Brass screw caps will be more rigid and take  more abuse then the normal aluminum caps on 99% of house hold light bulbs. These light bulbs are tempered glass take your time heating up the glass so not to crack it but you can shape this glass as it will melt with a small butane torch. Once the screw cap is off break out the center filament carefully then even more carefully heat up the edges and shape it to fit the light board. this whole process took me about 5 to 10 mins of time.

I realize I cheated here with the photo's however its the same idea just a different style bulb so plz forgive me for being lazy on the photo and the Text for this step.

Step 5: Assembly of the Bulb

To finish preparing the Bulb you will need to drill a small hole big enough for 2 wires to fit through on the screw cap. Drill slowly as the inside of the cap is glass, if you take your time you will not need a glass drill bit.

1.  Solder your hot wire and ground wire to the LED Light board.

2.  Feed the wires through the screw cap,  I used no adhesive in the screw cap in case the bulb gets broken I can easily get the light board out to reuse again.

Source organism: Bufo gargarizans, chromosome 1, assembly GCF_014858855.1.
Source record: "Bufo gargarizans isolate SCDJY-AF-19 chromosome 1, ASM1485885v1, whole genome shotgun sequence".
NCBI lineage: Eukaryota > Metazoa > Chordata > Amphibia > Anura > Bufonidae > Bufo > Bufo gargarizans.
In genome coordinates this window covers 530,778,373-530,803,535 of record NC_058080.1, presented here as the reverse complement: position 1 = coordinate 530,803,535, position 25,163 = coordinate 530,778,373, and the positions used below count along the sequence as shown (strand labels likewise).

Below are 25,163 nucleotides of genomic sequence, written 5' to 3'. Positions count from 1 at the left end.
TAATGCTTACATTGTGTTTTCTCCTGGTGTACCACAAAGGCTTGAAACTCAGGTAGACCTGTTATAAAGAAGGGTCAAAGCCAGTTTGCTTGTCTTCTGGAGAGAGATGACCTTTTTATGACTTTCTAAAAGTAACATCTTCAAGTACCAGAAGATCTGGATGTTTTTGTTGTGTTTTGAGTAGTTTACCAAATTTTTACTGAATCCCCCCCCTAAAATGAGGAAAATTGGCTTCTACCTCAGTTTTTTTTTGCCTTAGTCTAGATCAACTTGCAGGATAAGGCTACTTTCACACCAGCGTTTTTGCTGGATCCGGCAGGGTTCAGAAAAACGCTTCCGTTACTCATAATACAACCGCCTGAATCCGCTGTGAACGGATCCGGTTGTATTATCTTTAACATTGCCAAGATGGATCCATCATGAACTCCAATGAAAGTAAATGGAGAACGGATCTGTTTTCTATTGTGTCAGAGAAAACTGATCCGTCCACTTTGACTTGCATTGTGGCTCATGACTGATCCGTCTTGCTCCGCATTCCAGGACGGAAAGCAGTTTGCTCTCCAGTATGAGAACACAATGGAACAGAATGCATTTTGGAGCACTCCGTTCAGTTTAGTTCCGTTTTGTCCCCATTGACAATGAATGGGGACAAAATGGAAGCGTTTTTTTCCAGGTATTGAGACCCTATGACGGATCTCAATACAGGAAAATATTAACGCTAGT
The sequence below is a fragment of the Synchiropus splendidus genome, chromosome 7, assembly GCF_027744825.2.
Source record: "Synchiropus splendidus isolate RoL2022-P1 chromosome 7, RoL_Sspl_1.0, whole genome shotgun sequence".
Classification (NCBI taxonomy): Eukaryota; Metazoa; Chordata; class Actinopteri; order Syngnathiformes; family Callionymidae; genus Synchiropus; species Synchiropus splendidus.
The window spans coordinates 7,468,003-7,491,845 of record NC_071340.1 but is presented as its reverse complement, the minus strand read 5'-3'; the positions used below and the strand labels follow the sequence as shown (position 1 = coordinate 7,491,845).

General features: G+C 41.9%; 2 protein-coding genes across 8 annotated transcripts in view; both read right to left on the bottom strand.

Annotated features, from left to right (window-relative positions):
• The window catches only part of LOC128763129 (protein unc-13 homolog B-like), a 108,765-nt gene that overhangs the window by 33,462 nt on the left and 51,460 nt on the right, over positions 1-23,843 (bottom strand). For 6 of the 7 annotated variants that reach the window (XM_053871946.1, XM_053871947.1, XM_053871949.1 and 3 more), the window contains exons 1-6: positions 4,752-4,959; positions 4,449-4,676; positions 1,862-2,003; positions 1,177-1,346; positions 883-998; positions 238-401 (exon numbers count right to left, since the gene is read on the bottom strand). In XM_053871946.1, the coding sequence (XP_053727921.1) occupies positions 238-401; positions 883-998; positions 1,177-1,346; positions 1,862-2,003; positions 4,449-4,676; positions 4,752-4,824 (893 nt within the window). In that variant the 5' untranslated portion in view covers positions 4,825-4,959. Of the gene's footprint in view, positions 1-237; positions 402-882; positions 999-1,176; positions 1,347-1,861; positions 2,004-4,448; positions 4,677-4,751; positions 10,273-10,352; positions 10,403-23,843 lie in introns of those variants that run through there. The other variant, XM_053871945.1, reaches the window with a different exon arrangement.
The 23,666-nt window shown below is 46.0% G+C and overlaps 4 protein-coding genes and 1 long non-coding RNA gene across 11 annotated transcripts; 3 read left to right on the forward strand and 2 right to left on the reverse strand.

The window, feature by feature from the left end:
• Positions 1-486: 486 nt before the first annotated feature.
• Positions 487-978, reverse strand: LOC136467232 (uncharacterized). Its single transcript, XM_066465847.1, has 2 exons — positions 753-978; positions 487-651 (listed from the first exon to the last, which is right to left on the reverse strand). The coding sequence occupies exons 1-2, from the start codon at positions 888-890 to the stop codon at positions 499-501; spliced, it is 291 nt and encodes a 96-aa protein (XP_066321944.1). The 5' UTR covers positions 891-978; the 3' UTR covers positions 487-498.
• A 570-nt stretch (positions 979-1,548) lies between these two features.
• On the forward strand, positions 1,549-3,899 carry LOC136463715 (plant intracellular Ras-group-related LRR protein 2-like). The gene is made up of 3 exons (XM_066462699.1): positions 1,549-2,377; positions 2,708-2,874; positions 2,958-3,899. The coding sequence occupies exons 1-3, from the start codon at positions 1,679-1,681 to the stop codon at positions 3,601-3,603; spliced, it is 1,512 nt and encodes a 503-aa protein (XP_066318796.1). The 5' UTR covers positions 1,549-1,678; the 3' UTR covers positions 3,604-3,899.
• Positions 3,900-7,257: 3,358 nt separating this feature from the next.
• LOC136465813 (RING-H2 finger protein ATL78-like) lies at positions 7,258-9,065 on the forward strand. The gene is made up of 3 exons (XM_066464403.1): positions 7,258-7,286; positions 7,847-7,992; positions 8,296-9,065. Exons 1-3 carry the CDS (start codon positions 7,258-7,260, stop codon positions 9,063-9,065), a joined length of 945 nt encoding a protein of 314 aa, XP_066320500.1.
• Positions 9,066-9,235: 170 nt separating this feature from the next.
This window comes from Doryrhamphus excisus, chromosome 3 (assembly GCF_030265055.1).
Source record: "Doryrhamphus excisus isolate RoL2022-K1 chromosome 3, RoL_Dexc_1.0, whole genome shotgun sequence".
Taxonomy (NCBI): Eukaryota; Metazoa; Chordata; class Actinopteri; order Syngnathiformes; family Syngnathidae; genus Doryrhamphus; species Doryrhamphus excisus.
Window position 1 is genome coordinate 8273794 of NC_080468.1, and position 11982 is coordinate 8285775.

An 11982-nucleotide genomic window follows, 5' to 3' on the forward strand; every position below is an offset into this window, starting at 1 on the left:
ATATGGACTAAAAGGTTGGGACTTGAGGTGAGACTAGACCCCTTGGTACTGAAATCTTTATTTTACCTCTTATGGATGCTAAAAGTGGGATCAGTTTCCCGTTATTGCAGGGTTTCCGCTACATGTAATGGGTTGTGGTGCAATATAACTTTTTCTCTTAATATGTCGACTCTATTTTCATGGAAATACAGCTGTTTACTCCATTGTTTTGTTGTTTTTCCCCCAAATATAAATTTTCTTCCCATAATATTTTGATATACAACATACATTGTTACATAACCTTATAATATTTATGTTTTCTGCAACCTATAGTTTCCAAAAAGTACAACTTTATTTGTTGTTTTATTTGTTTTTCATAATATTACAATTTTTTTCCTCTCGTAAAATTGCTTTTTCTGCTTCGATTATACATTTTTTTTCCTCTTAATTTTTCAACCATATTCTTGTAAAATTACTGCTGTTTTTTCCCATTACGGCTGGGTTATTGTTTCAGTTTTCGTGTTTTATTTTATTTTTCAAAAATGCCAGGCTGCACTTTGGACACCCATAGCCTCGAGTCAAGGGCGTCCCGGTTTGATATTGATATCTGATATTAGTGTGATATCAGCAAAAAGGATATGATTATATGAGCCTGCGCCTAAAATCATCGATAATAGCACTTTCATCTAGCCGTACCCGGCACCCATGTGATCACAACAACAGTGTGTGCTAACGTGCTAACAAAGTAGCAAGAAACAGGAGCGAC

3.  For this Bulb I used clear Silicone to glue the light board to the bulb. The silicone took a while longer to dry then the RTV blue I used on the lantern bulb. Once the silicone is dry your bulb is done.

4. Feed the wires through the Bulb Socket and gently screw until just snug DON'T OVER TIGHTEN THE BULB.

Step 6: Installing the Switch the Battery & Wiring the Lamp

1. Feed the light bulb wires down the tube.

2. The hole was already there for the switch  from the old cord, So install the switch and start the wiring.

3. For this Instructable I used USB connectors for the battery and the switch as it makes for easy recharging of the battery.

4. There are 4 wires in a USB cable we only want to use the RED and BLACK wires so cut off the GREEN and WHITE wires.

5. Solder the RED wire from the USB connector (dealers choice on male or female) to one side of the switch.

6. Solder the Hot wire from the LED light board to the other side of the switch.

7. Solder the Ground wire and Insulate all connections.

8. Solder the remaining USB connector to the battery RED for hot BLACK for Ground.

9. Plug in your power source and turn on your New Antique LED battery powered Lamp!

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    I like the idea of not having to use incandescent bulbs for my antique lamps, but I’m wondering if this is worth the effort if you have to charge the battery with the appropriate phone? It’s a good hack in theory, but I think I’ll stick to compact fluorescent bulbs instead.